Thanks for the tip but it doesnīt work see what is does here: http://126.96.36.199/david.htm The thing is that there are 10 lis so the width is 10%, the topnav lis are all 95px, the topnav a is border-right: #d8e1e9 1px solid; which is what doesnīt show and the width of the page div is 960px.
Last edited by eddietheeagle; 07-23-2007 at 03:39 PM.
I have now changed it so that it works on IE and FIrefox however I really need to understand why it works. What I did is the following and I changed the width to auto. It seems to work but why?! The width of the page is 910px there are 10 lis (width 10%), topnavīs width is auto with a border-right of one pixel. So the width of the ul is 10% of 910px which is 91px and the topnav a width is 90px + 1px of border right? Is this a good setup would there be a better way to do it? What is the best way to do this?
Thank Centauri for the reply. So basically the fact that I have display inline means that the li will always be fine. I googled the display:inline and so now I know that it means that the element (in this case li)is displayed inline, inside the current block (in this case topnav div which has width auto). The topnav a I always want to be the same size as the li. It seems not to matter that the ul isnīt defined-why is this not an issue?
This ia all fine then for 10 lis- if I want to have 9 lis then things get tricky. This is the difficult part as (I imagine) that 100% divided by 9 is not an integer. How does this work?
Sorry all the questions but I really need to understand how this works so I can stop being such an experimental css coder and do things and know they will work instead of guessing!!
Actually, in this case the <li> isn't being displayed inline.... As the <li> is floated left, it automatically becomes a block element, which means it can accept explicit size (if it is an inline element, it cannot be given size). As far as most browsers go, the inline display can be removed from the <li>s without any effect (although list bullets will appear due to the inline display declaration killing bullets, but these can be removed by list-style:none anyway). the main reason for using inline display for floated elements is to kill any chance of IE6's doubled-float margin bug from causing problems - other browsers ignore the inline rule.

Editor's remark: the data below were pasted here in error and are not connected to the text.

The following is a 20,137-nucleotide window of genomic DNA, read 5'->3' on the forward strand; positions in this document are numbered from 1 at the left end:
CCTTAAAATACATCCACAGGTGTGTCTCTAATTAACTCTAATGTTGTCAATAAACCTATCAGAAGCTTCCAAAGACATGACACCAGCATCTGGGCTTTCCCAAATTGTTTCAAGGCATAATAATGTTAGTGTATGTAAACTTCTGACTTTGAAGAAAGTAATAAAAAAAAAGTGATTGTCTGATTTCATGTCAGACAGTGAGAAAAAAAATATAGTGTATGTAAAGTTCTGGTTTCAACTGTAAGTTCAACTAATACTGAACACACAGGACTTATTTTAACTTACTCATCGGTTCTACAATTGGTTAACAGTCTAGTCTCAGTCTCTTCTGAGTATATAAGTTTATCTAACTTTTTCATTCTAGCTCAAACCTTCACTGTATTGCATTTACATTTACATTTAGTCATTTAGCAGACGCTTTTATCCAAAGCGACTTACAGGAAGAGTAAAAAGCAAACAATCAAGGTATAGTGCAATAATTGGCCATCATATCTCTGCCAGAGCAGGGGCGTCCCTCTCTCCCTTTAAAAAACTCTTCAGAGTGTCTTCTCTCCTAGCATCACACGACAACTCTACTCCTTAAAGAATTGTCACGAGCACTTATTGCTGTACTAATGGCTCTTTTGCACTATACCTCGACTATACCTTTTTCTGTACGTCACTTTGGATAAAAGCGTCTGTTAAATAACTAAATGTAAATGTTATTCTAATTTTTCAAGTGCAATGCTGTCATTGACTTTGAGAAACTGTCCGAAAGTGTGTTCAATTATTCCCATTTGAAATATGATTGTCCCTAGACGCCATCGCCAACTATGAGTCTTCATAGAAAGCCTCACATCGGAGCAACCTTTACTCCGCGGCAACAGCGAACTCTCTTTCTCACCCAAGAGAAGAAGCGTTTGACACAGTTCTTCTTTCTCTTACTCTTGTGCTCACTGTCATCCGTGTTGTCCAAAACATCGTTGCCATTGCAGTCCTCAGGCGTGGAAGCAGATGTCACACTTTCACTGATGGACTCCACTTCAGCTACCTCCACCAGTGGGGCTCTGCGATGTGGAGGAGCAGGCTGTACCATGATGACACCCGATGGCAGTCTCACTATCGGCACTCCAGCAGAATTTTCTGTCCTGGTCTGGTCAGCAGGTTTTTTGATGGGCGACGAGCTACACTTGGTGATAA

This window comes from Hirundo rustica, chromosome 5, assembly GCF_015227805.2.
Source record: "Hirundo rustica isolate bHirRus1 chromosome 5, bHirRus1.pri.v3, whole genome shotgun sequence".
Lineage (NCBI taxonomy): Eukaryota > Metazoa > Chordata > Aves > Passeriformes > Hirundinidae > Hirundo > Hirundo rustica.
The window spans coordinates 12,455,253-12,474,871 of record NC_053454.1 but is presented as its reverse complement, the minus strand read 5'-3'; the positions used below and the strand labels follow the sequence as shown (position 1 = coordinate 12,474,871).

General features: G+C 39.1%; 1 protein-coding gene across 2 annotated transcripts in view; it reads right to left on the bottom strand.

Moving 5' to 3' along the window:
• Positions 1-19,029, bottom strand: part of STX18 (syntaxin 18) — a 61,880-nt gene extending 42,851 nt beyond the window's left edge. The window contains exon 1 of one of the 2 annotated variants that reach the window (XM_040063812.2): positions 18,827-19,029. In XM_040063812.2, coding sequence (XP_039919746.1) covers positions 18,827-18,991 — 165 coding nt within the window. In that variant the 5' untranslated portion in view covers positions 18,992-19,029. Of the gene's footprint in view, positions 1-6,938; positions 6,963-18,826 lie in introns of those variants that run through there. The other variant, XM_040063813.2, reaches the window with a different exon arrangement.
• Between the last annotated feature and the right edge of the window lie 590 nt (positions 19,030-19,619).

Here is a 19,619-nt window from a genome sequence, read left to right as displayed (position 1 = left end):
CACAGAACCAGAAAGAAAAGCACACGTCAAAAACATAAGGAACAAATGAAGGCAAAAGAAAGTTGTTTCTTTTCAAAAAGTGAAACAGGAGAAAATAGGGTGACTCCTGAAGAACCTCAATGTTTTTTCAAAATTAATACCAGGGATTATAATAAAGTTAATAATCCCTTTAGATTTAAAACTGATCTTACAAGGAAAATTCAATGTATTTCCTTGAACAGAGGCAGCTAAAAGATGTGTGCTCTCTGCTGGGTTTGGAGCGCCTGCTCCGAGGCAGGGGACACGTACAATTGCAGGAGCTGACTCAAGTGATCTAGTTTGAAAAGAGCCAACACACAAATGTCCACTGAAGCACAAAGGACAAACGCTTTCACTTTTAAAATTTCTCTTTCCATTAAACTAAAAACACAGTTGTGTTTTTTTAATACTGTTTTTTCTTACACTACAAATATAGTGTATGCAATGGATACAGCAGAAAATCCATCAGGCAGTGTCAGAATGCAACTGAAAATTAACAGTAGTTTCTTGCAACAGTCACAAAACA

The <ul> is normally an inline element as well. If the sum of all the <li>s is a little short, a background colour on the <ul> will not fill the gap as the <ul> is only the width it needs to be. If the <ul> is set to block display, it will automatically fill the width of its container, but will not have any actual display height due to its contents (the <li>s) being floated. If the <ul> is cleared (by using overflow:hidden for instance) (or given an appropriate height) and displayed as block, a background colour on the <ul> will fill any gaps if the width of the menu is a little short. If the % division does not produce an integer, set the <li>s to the next smallest pixel value, and any remaining gap can be evened up with padding on the <ul>.
There is nothing wrong with being an experimental css coder - experimenting is a great way to teach yourself what does what with experience.
Thanks Graeme really appreicated, so I learnt a new thing today the difference between block level elements and inline elements! That is what I was missing- I will get to work on dominating the subject.
Thanks again, Regards, Ed
HTML elements are classified as either block-level or inline (text-level).
Headings, paragraphs, lists, or tables are "large" structures containing other blocks, inline elements, or text (but see nesting rules). They are usually displayed as independent "blocks" separated from other blocks by vertical space (margins).
Inline or text-level elements
Hyperlinks, citations, quotations, or images are "small" structures that represent or describe small pieces of text or data. They may contain only text or other inline elements, and are usually displayed one after another on a line within the block that contains them.